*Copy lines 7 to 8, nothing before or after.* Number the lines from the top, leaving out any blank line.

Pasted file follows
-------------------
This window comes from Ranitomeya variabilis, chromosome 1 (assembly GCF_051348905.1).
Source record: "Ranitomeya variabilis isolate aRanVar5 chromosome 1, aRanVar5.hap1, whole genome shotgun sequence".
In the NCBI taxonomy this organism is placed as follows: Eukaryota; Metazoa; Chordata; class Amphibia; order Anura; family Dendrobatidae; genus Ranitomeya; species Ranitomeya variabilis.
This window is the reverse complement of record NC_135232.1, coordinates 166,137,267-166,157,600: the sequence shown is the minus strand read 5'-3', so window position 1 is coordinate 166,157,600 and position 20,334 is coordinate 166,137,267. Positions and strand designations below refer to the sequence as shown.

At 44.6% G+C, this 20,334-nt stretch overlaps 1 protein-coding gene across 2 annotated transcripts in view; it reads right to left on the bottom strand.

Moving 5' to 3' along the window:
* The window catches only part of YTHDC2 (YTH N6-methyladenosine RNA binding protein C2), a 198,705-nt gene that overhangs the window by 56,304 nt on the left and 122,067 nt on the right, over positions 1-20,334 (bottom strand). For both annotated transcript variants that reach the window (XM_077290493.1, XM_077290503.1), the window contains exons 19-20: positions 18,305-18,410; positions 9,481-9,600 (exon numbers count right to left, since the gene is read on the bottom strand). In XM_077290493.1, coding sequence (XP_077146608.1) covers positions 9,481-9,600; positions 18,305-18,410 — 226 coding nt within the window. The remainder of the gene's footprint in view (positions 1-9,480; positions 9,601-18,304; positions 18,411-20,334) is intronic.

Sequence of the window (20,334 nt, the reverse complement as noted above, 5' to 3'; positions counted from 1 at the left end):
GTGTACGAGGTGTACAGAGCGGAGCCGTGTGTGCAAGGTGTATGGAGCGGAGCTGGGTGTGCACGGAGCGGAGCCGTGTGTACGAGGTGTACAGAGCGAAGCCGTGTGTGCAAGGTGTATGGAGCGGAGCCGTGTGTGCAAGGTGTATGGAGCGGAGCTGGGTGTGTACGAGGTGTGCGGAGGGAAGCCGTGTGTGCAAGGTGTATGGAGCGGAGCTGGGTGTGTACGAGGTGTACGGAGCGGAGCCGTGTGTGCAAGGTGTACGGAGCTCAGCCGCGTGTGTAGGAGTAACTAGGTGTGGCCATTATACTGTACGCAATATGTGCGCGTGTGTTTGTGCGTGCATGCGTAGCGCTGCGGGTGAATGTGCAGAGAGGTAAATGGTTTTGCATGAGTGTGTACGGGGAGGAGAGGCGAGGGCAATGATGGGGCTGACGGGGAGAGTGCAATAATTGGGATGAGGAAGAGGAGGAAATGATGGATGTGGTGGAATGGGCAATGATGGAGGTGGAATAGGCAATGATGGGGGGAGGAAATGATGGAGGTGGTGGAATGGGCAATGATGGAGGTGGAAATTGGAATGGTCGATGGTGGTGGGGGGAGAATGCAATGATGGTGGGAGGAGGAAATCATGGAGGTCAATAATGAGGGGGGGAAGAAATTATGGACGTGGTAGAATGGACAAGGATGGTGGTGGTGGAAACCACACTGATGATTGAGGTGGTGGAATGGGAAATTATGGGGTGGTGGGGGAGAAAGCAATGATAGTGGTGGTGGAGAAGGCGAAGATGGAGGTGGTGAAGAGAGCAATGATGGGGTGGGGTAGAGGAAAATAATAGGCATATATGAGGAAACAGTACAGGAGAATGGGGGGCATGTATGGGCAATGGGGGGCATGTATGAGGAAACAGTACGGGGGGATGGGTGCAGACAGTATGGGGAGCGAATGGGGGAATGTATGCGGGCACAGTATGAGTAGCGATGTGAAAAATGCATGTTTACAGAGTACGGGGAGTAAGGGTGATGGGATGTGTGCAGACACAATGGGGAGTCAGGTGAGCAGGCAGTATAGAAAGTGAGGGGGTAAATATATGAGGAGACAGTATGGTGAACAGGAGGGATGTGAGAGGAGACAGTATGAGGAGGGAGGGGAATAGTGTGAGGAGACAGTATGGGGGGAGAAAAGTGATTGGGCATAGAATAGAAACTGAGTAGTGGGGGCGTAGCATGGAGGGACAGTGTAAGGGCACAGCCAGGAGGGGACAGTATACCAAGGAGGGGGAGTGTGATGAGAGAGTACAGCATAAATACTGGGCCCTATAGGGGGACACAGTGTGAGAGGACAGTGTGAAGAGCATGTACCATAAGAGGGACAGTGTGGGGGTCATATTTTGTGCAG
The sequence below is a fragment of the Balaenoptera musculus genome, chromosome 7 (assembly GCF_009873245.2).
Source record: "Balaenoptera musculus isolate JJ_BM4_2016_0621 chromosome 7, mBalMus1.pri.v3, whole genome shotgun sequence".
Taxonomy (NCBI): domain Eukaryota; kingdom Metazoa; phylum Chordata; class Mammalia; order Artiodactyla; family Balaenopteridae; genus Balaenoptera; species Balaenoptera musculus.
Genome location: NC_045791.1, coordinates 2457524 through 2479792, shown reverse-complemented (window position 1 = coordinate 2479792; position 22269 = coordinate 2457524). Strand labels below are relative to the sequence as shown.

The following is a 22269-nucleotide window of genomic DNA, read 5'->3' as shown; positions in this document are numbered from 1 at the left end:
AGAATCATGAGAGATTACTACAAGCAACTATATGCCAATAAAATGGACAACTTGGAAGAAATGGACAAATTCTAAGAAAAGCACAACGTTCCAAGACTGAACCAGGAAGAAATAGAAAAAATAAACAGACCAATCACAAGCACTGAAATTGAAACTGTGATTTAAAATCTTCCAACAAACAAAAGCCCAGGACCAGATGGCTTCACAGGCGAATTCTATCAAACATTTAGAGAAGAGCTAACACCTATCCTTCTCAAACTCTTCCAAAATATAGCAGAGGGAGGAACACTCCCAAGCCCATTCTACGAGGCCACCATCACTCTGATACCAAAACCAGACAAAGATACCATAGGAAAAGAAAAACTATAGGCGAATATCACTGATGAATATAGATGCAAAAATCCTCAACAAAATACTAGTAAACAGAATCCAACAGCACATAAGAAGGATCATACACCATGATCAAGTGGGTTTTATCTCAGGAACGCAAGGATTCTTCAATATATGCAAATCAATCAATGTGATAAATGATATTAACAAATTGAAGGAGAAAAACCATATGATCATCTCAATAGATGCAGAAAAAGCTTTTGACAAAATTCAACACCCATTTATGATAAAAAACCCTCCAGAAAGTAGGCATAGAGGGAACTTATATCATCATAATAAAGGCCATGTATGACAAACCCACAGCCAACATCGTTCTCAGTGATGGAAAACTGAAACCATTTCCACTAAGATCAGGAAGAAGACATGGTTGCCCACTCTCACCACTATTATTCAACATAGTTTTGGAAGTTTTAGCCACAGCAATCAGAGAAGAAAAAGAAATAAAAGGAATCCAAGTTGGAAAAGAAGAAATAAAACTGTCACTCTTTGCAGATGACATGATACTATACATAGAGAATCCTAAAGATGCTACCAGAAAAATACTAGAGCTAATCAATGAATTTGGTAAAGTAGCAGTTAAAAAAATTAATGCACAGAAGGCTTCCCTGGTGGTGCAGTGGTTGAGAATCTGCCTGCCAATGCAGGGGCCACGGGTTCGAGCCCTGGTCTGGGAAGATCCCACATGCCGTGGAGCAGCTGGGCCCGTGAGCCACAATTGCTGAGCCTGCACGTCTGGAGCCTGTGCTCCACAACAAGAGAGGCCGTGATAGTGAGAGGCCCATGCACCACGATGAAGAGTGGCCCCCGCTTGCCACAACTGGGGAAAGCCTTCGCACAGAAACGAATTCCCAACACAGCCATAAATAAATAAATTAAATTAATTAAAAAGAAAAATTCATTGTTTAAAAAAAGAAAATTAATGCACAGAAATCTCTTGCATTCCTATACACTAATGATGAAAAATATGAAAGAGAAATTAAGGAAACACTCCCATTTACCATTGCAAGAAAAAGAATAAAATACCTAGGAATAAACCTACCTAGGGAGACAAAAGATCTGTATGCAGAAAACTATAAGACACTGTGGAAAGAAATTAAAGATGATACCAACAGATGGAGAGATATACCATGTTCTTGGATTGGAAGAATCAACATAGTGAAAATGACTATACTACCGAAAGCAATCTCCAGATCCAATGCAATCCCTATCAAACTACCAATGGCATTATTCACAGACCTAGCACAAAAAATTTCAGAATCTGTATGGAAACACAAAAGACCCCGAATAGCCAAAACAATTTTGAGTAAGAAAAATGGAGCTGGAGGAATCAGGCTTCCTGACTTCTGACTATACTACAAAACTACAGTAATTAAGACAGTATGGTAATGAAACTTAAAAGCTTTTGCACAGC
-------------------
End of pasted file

* The window catches only part of YTHDC2 (YTH N6-methyladenosine RNA binding protein C2), a 198,705-nt gene that overhangs the window by 56,304 nt on the left and 122,067 nt on the right, over positions 1-20,334 (bottom strand). For both annotated transcript variants that reach the window (XM_077290493.1, XM_077290503.1), the window contains exons 19-20: positions 18,305-18,410; positions 9,481-9,600 (exon numbers count right to left, since the gene is read on the bottom strand). In XM_077290493.1, coding sequence (XP_077146608.1) covers positions 9,481-9,600; positions 18,305-18,410 — 226 coding nt within the window. The remainder of the gene's footprint in view (positions 1-9,480; positions 9,601-18,304; positions 18,411-20,334) is intronic.

Sequence of the window (20,334 nt, the reverse complement as noted above, 5' to 3'; positions counted from 1 at the left end):